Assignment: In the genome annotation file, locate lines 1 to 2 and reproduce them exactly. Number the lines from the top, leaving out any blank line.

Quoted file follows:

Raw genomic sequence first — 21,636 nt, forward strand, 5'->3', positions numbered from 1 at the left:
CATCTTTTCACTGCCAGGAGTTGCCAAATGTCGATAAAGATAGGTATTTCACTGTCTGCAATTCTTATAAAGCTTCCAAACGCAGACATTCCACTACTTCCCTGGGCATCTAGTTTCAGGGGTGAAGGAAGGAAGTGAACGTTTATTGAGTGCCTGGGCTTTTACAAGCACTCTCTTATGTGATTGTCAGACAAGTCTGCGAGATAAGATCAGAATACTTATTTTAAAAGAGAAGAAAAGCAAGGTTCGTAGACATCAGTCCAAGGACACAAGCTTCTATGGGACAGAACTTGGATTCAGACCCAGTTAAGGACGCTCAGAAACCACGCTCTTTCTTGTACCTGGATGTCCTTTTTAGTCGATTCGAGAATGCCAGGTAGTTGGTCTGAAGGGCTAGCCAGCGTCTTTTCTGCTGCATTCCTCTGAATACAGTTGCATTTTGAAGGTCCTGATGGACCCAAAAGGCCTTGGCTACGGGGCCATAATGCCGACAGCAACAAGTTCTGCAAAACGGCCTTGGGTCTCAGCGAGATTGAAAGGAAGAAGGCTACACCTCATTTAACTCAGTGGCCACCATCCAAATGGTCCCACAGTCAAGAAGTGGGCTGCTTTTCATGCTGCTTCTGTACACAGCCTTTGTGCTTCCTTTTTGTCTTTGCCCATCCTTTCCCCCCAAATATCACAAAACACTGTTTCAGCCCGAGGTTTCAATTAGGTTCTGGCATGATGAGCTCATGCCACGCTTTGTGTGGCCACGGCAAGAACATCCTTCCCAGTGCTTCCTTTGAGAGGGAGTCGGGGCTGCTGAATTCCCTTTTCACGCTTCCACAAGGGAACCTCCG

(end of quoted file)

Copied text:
Raw genomic sequence first — 21,636 nt, forward strand, 5'->3', positions numbered from 1 at the left:
CATCTTTTCACTGCCAGGAGTTGCCAAATGTCGATAAAGATAGGTATTTCACTGTCTGCAATTCTTATAAAGCTTCCAAACGCAGACATTCCACTACTTCCCTGGGCATCTAGTTTCAGGGGTGAAGGAAGGAAGTGAACGTTTATTGAGTGCCTGGGCTTTTACAAGCACTCTCTTATGTGATTGTCAGACAAGTCTGCGAGATAAGATCAGAATACTTATTTTAAAAGAGAAGAAAAGCAAGGTTCGTAGACATCAGTCCAAGGACACAAGCTTCTATGGGACAGAACTTGGATTCAGACCCAGTTAAGGACGCTCAGAAACCACGCTCTTTCTTGTACCTGGATGTCCTTTTTAGTCGATTCGAGAATGCCAGGTAGTTGGTCTGAAGGGCTAGCCAGCGTCTTTTCTGCTGCATTCCTCTGAATACAGTTGCATTTTGAAGGTCCTGATGGACCCAAAAGGCCTTGGCTACGGGGCCATAATGCCGACAGCAACAAGTTCTGCAAAACGGCCTTGGGTCTCAGCGAGATTGAAAGGAAGAAGGCTACACCTCATTTAACTCAGTGGCCACCATCCAAATGGTCCCACAGTCAAGAAGTGGGCTGCTTTTCATGCTGCTTCTGTACACAGCCTTTGTGCTTCCTTTTTGTCTTTGCCCATCCTTTCCCCCCAAATATCACAAAACACTGTTTCAGCCCGAGGTTTCAATTAGGTTCTGGCATGATGAGCTCATGCCACGCTTTGTGTGGCCACGGCAAGAACATCCTTCCCAGTGCTTCCTTTGAGAGGGAGTCGGGGCTGCTGAATTCCCTTTTCACGCTTCCACAAGGGAACCTCCG